Saturday, January 20, 2018

Operation Pretty Picture

November 1, 2013 by · Leave a Comment 

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Sandy 3 CAPSuperstorm Sandy unleashed its fury on Long Island in 2012, with damage estimates rising well above $500 billion. The devastation included Long Beach losing its iconic boardwalk, Fire Island’s boathouse and ferry terminal washing away, almost half of Freeport under water, Tobay Beach’s ocean dunes disappearing, and more than 100,000 residential homes damaged or destroyed.

While the Federal Emergency Management Agency (FEMA) and Red Cross were front-and-center assisting and aiding after Sandy’s devastation, Civil Air Patrol (CAP) squadrons from northeastern states were quietly starting to take flight — Operation Pretty Picture was underway.

CAP, established in 1941 at the beginning of World War II, is the official U.S. Air Force Auxiliary. CAP has a nation-wide membership of 64,000 aviation enthusiasts volunteering their time for missions including emergency disaster response, ground operations, cadet programs, aerospace education, counter-drug/drug interdiction, and training/evaluation for the U.S. Air Force.

At FEMA’s request, CAP undertook the area’s immediate needs, documenting coastal changes in Sandy’s aftermath. Captain Joseph Pizzo, CAP Director of Emergency Services Long Island, relates, “At the time of the response, the seven squadrons that comprise the Long Island Group of Civil Air Patrol flew 20 sorties [flights] over 10 days. We compiled almost 50 hours in the air, taking literally thousands of photographs of the affected areas.” Twenty-one regional CAP units, called wings, flew precise grid pattern formations onboard Cessna 182T aircraft, each with three persons aboard, amassing a collection of more than 158,000 aerial images of Sandy’s path. civil air patrol logo

The U.S. Geological Survey (USGS) compared CAP’s post-Superstorm Sandy images to photographs taken in May 2009. Using baseline images such as the ones of Mecox Bay, USGS noted that southern Long Island suffered a larger-than-average post-storm breach as material swept into the bay, constricting the already narrow passage even further.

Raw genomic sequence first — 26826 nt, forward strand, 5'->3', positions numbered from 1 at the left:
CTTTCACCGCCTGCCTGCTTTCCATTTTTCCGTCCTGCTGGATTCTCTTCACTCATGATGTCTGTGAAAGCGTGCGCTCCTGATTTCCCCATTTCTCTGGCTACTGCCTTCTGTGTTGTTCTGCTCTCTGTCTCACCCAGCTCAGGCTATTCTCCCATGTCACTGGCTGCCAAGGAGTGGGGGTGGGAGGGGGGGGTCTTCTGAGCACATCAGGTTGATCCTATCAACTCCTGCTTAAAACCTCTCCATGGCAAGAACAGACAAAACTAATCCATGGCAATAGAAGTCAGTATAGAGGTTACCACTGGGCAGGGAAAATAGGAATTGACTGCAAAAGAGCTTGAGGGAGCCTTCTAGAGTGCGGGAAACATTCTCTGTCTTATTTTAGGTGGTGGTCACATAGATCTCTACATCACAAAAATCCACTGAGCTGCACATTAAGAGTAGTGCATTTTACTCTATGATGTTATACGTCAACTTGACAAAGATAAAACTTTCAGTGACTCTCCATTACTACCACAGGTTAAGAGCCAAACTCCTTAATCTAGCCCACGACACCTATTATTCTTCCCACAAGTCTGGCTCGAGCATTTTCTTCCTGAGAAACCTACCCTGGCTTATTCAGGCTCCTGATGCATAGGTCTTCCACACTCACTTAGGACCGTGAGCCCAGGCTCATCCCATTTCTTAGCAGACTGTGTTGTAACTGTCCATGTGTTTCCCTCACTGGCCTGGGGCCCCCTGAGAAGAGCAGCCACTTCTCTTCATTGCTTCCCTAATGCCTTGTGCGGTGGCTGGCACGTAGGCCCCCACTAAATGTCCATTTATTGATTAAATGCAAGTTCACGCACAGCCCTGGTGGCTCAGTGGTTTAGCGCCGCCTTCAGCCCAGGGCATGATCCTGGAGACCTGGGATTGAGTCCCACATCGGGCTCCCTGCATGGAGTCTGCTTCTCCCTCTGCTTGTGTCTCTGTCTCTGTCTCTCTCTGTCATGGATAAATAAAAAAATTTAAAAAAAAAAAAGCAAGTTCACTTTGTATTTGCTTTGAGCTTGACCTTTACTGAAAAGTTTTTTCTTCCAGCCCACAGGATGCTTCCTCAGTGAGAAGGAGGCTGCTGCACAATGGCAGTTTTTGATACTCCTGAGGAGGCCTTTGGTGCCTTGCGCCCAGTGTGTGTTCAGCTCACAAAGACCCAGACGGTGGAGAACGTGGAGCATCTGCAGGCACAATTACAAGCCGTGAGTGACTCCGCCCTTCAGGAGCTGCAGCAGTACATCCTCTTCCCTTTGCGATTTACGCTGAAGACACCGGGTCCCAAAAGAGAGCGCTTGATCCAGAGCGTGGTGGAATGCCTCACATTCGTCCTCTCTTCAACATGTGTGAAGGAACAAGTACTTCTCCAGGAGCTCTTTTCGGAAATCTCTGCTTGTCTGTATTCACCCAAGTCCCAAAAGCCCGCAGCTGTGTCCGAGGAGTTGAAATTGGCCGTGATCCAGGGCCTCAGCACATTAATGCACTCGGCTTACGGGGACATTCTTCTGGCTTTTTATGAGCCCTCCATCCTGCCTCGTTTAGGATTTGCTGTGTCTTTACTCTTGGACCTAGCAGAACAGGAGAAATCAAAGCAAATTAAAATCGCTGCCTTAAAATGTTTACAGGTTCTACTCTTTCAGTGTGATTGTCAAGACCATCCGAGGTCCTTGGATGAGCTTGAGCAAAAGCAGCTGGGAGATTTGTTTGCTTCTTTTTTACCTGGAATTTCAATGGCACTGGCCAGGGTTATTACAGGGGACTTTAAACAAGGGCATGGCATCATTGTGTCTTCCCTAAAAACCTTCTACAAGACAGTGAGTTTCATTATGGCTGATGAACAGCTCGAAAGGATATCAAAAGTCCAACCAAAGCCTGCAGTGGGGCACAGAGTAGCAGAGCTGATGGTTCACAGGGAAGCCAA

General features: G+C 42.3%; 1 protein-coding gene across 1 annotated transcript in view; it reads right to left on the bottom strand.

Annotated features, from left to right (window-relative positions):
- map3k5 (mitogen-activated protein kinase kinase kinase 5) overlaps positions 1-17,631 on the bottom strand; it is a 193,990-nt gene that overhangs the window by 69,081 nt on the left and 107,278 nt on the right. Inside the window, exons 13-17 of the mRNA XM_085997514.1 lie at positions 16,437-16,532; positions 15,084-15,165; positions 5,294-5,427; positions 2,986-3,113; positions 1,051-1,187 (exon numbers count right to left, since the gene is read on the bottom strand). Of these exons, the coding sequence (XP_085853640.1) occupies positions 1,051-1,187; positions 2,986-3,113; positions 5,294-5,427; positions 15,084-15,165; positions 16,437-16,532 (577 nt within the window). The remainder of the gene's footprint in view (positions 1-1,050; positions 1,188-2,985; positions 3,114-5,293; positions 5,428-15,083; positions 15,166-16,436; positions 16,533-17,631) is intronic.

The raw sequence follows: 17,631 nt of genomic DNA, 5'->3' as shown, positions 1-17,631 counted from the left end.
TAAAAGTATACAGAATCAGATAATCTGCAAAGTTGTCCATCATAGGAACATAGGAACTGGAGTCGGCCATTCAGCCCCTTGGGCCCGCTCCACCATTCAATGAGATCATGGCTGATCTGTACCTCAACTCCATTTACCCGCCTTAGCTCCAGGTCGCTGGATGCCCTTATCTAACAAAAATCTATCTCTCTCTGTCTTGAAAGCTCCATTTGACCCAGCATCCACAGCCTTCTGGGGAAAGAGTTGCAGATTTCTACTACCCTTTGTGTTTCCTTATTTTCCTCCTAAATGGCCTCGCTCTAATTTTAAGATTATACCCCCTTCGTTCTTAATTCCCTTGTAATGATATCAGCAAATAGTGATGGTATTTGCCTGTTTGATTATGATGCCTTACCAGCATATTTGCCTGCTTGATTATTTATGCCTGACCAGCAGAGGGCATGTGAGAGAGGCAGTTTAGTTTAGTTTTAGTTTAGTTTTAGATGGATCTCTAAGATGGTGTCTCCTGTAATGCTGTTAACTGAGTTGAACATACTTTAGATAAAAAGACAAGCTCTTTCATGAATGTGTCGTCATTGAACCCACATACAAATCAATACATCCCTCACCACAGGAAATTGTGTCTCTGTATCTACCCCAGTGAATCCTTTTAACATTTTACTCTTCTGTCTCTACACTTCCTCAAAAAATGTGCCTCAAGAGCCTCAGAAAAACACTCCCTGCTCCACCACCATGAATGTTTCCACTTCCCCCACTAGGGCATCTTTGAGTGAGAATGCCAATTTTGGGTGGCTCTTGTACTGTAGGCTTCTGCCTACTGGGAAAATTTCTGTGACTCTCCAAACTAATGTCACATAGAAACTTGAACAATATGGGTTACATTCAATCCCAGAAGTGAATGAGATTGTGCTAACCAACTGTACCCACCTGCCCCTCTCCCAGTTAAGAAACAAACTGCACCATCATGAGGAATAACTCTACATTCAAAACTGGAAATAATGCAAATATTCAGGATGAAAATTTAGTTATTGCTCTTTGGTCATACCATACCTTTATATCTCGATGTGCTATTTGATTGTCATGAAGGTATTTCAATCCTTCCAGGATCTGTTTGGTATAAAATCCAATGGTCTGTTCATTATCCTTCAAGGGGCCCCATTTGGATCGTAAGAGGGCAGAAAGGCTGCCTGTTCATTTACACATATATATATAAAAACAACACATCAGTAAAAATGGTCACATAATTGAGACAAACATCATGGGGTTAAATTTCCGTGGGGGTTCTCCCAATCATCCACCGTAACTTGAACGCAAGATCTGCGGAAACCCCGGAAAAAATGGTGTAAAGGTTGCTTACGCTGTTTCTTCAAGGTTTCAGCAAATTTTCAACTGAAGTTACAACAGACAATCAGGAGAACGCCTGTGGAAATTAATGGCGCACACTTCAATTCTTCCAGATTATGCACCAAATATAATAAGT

The aerial documentation showed a repetitive breach at Cupsogue Beach near Moriches Inlet, while an entirely new inlet was created close to Old Inlet at Pelican Island. Fire Island lost much of its natural sheltering sand dunes in addition to the loss of 200 homes. Several communities, including Ocean Bay Park and Neponsit, also experienced damage and destruction of houses and considerable beach erosion due to the storm’s powerful impact.

CAP training mission photo courtesy U.S. Air ForceThe post-Sandy aerial mission was the largest ever undertaken by CAP, but their substantial contributions didn’t stop at capturing damage photos. CAP set up a command area in Concord, New Hampshire to crowdsource and coordinate the ground endeavors of 6,000 volunteers. CAP members headed to locations where aircraft could not fly due to inclement weather conditions. They photographed affected locations, assisted with emergency shelters, and coordinated operations with the CAP National Operations Center at Maxwell Air Force Base in Montgomery, Alabama and FEMA’s National Response Coordination Center in Washington, D.C.

After its final Operation Pretty Picture flying sortie on December 15, 2012, CAP received accolades, praise, an award from the National Aeronautic Association, and formal thanks from Richard Serino, Deputy Administrator of FEMA.

New York State has more than 2,400 CAP cadet (ages 12-18) and adult members. Approximately 10% of the U.S. Air Force’s military academy classes are composed of current or former CAP cadets. According to John W. Desmarais, Sr., Director of Operations at CAP National Headquarters, membership offers “opportunities for people from all walks of life to volunteer and assist in their communities in a variety of ways.” Find more information on the Civil Air Patrol at www.gocivilairpatrol.com/.CAP on the ground photo courtesy U.S. Air Force

webPlus_web_green1 Videos of Northport Squadron and damage assessment

A documentary of Northport’s Leroy R. Grumman CAP squadron, and a video of crowdsourcing damage assessment after Hurricane Sandy. 

http://www.youtube.com/watch?v=I5PqkiXA1lU

http://www.youtube.com/watch?v=rDklSDK-4pE

By Connie Motz

 

is a freelance writer and former Certified Travel Consultant who’s been lucky enough to travel the waters of the Caribbean, Seine, and Nile. She makes her home in southern British Columbia, Canada.

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